Thursday 23 June 2011

A Few of My Favourite Ballets

Along with opera I am a great fan of ballet.  I tend to favour the classical repertoire, though I have seen a small number of pieces from what are often termed dance theatre companies.  Unlike opera, classical ballet has a pretty limited number of key works and they mostly all have a pronounced Russian flavour, at least as far as the music goes.  Most ballet productions tend to stick pretty closely to the original, with the addition of new choreography now and again.  Unlike opera, which attracts directors from all kinds of backgrounds and where there are all kinds of radical innovations.  I rarely manage to see ballet live on stage, though I have seen three of Scottish Ballet’s recent productions, and enjoyed them all.  I rely on TV and the occasional DVD.  As with opera, on the whole I like my ballets to have a strong storyline, even if it is a bit on the fairy tale side.  Here are some of my favourites.
Swan Lake is definitely one of my all time favourites.  Tchaikovsky has composed the music for three ballets, all of them wonderful, but Swan Lake is for me the best.  The story is a bit on the fanciful side to say the least, but the music and the dance sequences are just breathtaking.  I’ve never seen this ballet performed live on stage, but have seen quite a few on TV and I own a version on DVD.  This is 1998 performance from the Ballet of the Deutsche Staatsoper Berlin.  Directed by Patrice Bart and conducted by Daniel Barenboim.  Very good production too with Steffi Scherzer as Odette/Odile and Oliver Matz as the Prince.   Swan Lake is one of the ballets that has seen a few radical innovations.  Mathew Bourne’s version sticks to the main story line, but uses male dancers for the swans including the Odette/Odile role.  He also changed the period to the early1990s in London, where the court is a none too thinly disguised take-off of our current Royal Family.  Works well as a strong story though the dance sequences are not as rich or varied as the original.   The other alternative that I’ve seen is John Neumeier’s Illusions LIke Swan Lake, which changes the story completely and instead bases the ballet on the real life story of King Ludwig 11 of Bavaria.  Very good production and well worth seeing if you haven’t already.
Another of my favourite ballets is Romeo and Juliet.  This ballet does have a strong story line and very moving and powerful music by Prokofiev.  It also features some great action dances and one of the all time great romantic dance sequences.  This is also one of the ballets have I have seen performed live on stage.  This was the 2008 version by Scottish Ballet.  Claire Robertson and Tama Barry were the star crossed lovers in a new production by Polish choreographer Krzystof Pastor.  This was a very powerful production as Pastor set the scenes in different decades of 20th century Italy, starting in the 1930s, then the 1950s and ending in the 1990s.  Not sure that any of this added that much to the ballet.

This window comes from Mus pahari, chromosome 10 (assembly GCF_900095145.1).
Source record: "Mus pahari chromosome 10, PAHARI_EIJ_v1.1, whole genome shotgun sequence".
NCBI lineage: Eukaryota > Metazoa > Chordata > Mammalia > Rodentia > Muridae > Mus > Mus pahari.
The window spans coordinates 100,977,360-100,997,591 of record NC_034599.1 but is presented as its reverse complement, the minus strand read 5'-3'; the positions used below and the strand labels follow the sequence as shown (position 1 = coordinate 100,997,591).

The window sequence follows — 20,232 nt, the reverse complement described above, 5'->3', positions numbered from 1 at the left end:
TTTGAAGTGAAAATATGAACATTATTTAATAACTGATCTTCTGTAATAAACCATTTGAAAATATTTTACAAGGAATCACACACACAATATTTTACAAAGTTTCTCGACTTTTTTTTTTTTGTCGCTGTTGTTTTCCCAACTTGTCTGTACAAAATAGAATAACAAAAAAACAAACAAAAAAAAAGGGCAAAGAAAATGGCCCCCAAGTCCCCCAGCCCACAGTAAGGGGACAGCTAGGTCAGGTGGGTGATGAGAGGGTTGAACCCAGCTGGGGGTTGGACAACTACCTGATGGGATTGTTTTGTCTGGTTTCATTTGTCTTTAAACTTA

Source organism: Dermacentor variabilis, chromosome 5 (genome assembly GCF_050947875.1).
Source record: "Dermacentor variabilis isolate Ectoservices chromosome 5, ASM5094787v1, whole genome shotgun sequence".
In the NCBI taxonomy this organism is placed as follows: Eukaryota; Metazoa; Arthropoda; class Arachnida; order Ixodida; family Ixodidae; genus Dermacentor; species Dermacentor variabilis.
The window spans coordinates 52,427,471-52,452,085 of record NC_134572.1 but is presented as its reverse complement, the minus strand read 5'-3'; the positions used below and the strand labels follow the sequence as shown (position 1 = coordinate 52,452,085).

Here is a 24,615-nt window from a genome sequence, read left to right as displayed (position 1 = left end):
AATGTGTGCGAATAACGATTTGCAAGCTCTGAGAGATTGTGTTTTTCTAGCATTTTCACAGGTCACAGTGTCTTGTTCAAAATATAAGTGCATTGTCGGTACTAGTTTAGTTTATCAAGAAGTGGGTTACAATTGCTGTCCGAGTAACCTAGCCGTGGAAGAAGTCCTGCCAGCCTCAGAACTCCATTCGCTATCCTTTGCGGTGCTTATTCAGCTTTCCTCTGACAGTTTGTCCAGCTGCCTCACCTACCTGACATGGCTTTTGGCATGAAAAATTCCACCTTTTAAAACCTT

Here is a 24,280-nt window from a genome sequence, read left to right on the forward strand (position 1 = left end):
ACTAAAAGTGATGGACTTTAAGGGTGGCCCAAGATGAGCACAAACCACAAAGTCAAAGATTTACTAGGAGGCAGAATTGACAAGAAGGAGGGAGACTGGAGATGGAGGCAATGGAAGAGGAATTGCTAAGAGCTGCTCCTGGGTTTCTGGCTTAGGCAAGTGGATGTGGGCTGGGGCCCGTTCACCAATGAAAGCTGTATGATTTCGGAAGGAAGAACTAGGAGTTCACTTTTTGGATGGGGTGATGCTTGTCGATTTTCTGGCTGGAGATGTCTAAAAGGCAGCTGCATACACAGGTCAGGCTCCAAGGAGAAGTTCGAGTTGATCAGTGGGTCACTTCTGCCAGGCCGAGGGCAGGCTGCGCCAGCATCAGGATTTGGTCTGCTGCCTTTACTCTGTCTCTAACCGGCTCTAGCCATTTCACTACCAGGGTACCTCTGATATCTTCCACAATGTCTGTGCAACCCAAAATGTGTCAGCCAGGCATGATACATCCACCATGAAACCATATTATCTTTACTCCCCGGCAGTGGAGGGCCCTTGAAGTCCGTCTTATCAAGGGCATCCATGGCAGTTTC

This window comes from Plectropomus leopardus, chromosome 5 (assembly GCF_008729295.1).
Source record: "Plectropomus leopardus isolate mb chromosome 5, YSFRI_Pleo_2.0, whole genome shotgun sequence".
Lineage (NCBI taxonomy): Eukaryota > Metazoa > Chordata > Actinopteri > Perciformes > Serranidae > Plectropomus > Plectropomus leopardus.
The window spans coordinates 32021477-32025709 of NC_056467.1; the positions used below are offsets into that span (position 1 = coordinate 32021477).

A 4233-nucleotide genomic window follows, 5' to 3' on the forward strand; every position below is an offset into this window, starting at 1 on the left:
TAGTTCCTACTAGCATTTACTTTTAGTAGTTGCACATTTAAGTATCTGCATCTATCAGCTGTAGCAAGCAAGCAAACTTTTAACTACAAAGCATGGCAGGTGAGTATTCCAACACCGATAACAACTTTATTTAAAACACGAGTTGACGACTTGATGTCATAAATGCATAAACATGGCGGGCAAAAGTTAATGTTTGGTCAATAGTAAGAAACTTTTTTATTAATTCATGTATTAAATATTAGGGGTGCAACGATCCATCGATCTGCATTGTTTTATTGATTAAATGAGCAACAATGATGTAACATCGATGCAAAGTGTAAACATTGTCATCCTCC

I also love Coppélia, which is a much more light hearted ballet, as is reflected in the lovely music by Léo Delibes.  My favourite version is a 1993 production by the Kirov Ballet, with new choreography by Oleg Vinogradov.  This features a wonderful performance by Irina Shapchits as Swanilda, the heroine of the tale.  Shapchits plays her as a bit of a tomboy.  I have tried to find other ballets that feature Shapchits, but she seems to have disappeared from the ballet world.
Another lesser know ballet which I love is Le Corsaire, which is loosely base on the poem by Lord Byron, with music by Adolphe Adam.  It has a very disjointed story line, which makes it difficult to stage.  Though it does have some show stopping passages, which are often performed on their own.  American Ballet Theatre produced a very witty and ironic production which was filmed in 1999, with Julie Kent as an enchanting Medora.
My final pick is Pulcinella.  This short ballet was devised and choreographed by Heinz Spoerli as a comic ballet in 1980 for the Basler Ballett.  Just like Stravinsky’s music this ballet is full of verve, lightness and colour.  35 minutes or so of pure joy.

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